Explore Active Directory Users with PowerShell Out-GridView

Doctor Scripto

Summary: Microsoft Scripting Guy, Ed Wilson, talks about using the Windows PowerShell Out-Gridview cmdlet to examine user information in Active Directory.


Hey, Scripting Guy! Question Hey, Scripting Guy! I would like a way to use Windows PowerShell to view user information from Active Directory. I would like to be able to explore the returned information and be able to see what is going on. In other words, I need kind of an Active Directory microscope. You don’t happen to have one do you?


Hey, Scripting Guy! Answer Hello BJ,

Microsoft Scripting Guy, Ed Wilson, is here. This has been a really busy week, and it is now 30 days until the Windows PowerShell Summit in in Redmond, Washington. The Scripting Wife and I are looking forward to attending this event. In fact, we have been looking forward to it for months. Finally, it is coming together. In one way, it will be a bit strange. This is because we are staying at the same hotel as a couple of members from the Charlotte, North Carolina Windows PowerShell User Group, so I know we will be hanging out some. But of course, the big reason for attending the event is to spend time with some of the world’s best Windows PowerShell scripters. It will be a total geek fest the entire time. I will be making three presentations, and so next week I need to spend a decent amount of time honing them.

Note   This is the fifth blog in a series about using the Active Directory module.

Using Out-GridView to explore Active Directory user info 

One of the cool things I like to do with Windows PowerShell is pipe user information that I need to peruse to the Out-GridView cmdlet. I find it a very convenient way to explore user information. The result of this exploration can be a further refinement of an AD DS query, or it can be the end game itself. The command is simplicity itself. In the command that follows, I am on the Charlotte OU portion of my AD: drive. I use the dir alias (alias for Get-ChildItem), and I specify that I want all properties by using a wildcard character. I pipe the results to Out-Gridview. That is it! 

PS AD:\ou=charlotte,dc=iammred,dc=net> dir -Properties * | Out-GridView

Sorting and filtering data with Out-GridView 

The initial display of information is not all that great. In fact, it seems a bit cluttered, and even jumbled. This is shown in the image that follows.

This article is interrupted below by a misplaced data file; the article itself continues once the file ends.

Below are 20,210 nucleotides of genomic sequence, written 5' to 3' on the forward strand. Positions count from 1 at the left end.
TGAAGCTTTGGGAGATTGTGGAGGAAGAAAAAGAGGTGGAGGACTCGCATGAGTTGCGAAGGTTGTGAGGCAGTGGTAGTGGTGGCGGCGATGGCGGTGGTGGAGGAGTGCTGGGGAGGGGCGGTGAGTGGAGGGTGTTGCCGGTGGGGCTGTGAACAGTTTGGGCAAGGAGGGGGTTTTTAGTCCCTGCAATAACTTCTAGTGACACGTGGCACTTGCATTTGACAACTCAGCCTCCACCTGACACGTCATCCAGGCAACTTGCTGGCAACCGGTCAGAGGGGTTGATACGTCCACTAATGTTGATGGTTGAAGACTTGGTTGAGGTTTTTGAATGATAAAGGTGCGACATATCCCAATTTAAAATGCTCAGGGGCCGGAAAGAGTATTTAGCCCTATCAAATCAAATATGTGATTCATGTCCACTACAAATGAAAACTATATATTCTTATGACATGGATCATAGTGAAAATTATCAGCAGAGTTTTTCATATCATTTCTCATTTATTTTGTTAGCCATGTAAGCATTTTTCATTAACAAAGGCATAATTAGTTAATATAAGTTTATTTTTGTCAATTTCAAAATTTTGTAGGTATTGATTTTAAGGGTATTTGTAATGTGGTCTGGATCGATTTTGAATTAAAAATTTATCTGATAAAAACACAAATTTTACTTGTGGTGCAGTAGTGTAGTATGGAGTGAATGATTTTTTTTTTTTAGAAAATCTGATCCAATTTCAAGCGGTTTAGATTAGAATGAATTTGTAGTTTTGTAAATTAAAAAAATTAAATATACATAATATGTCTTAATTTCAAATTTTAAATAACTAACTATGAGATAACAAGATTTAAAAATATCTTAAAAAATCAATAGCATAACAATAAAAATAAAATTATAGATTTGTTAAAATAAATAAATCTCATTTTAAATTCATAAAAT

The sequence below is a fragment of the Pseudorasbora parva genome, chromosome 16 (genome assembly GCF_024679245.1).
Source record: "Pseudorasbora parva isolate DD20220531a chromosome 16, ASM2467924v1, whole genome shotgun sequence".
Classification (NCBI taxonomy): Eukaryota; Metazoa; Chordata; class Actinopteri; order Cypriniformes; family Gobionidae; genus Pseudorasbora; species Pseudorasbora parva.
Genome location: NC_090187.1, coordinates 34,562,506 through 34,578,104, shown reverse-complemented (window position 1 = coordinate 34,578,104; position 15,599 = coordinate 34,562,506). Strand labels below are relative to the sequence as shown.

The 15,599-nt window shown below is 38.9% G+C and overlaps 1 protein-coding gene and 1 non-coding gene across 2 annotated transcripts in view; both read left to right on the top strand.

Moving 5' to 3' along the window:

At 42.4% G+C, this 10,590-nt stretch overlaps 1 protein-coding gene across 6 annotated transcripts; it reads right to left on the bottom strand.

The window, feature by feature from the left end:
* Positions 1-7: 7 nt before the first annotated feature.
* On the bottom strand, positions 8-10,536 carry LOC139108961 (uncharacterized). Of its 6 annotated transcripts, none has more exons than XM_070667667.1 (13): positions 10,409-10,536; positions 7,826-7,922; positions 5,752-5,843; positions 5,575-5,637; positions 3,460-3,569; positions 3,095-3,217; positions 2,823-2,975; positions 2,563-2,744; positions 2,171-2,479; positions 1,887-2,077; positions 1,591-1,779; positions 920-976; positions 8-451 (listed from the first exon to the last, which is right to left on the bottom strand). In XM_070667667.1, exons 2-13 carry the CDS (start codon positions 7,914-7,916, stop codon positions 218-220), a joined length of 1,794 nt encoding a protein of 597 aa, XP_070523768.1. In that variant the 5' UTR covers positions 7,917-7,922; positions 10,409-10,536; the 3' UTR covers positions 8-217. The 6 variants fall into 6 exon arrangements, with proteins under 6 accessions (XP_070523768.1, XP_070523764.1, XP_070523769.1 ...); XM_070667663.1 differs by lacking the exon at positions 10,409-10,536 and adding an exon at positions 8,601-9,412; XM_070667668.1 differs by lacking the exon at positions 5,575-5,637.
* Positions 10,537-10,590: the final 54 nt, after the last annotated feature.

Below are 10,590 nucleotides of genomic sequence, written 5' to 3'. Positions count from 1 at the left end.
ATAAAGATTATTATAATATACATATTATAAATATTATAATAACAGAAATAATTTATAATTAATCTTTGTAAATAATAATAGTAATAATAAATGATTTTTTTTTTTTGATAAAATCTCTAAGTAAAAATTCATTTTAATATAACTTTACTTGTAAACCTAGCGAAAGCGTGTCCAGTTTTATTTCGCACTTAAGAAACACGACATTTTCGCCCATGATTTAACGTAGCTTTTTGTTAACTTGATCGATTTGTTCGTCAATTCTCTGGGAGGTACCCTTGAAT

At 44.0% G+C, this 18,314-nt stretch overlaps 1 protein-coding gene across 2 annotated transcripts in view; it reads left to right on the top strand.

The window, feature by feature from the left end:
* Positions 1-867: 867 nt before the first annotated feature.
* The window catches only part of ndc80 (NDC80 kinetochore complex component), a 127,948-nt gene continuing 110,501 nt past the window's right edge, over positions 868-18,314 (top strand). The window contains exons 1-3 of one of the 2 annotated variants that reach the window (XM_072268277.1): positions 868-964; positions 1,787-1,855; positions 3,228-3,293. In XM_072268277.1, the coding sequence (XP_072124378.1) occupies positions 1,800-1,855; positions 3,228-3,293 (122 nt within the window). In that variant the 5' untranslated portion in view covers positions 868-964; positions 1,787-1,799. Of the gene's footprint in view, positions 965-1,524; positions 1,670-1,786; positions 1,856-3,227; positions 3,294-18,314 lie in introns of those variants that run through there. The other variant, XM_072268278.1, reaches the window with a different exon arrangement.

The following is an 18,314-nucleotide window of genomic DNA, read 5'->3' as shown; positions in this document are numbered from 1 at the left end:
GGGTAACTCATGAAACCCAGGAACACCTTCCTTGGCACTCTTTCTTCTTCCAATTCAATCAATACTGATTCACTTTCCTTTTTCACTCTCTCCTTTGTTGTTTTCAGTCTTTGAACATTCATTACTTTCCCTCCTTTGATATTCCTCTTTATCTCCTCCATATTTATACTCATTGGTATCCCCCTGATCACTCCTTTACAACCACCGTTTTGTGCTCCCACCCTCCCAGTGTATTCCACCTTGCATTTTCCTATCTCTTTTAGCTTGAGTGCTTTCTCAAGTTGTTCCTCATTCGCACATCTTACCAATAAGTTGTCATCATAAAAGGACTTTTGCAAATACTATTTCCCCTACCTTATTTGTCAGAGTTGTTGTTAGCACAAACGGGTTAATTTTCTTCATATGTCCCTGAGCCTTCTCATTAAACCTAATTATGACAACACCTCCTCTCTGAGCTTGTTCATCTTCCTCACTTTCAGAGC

Image of command output

The strength of using Out-GridView comes by adding a criteria. This is shown here.

Image of menu

After I select the attributes that I am interested in working with, I click Add. Now, the GridView changes to permit modifying the operator and adding the criteria. This is shown here.

Image of menu 

Storing results and further parsing

In Windows PowerShell 3.0, Out-GridView picks up a PassThru parameter. This means that the filtering conducted in the Out-GridView can feed back to the Windows PowerShell console. In the following example, I throw all the user objects (and their associated properties) from the Charlotte OU to the Out-GridView. I then filter the results and I store the results in a variable. Next I use Windows PowerShell to further work with the results. The command is shown here:

PS AD:\ou=charlotte,dc=iammred,dc=net> $user = dir -Properties * | Out-GridView –PassThru 

The Out-GridView that is created by the command is shown here. 

Image of menu

Note   If you do not highlight all the lines, only the one line that is highlighted by default returns. So in the previous image, the filter criterion returns three objects. But right now, only the first line is highlighted, so only that object would return. Therefore, all three lines need to be highlighted, and then when OK is pressed, all three objects return to the variable.

After filtering the objects with more than 500 logons, I go back to the Windows PowerShell console, and investigate the $user variable that contains the returned objects.

PS AD:\ou=charlotte,dc=iammred,dc=net> $user = dir -Properties * | out-gridview -Pass 


PS AD:\ou=charlotte,dc=iammred,dc=net> $user.Count 

I do not even need to use an intermediate variable because I can pipe the results to another cmdlet. The following command pipes the results from whatever is filtered in the Out-Gridview cmdlet to Group-Object, where the objects are grouped by the name property.

PS AD:\ou=charlotte,dc=iammred,dc=net> dir -Properties * | out-gridview -PassThru | group name  

Count Name                      Group 

—– —-                      —–

    1 ED-PC                     {CN=ED-PC,OU=Charlotte,DC=iammred,DC=net}

    1 ed wilson                 {CN=ed wilson,OU=Charlotte,DC=iammred,DC=net}

    1 EDLT                      {CN=EDLT,OU=Charlotte,DC=iammred,DC=net}

    1 HYPERV2                   {CN=HYPERV2,OU=Charlotte,DC=iammred,DC=net}

    1 Regular User              {CN=Regular User,OU=Charlotte,DC=iammred,DC=net}

    1 Sample User               {CN=Sample User,OU=Charlotte,DC=iammred,DC=net}

    1 SQL                       {CN=SQL,OU=Charlotte,DC=iammred,DC=net

    1 Teresa Wilson             {CN=Teresa Wilson,OU=Charlotte,DC=iammred,DC=net}

BJ, that is all there is to using the Active Directory module provider with the Out-GridView cmdlet. Active Directory Week will continue tomorrow when I will talk about discovering attribute names by using Windows PowerShell.

I invite you to follow me on Twitter and Facebook. If you have any questions, send email to me at scripter@microsoft.com, or post your questions on the Official Scripting Guys Forum. See you tomorrow. Until then, peace.

Ed Wilson, Microsoft Scripting Guy 


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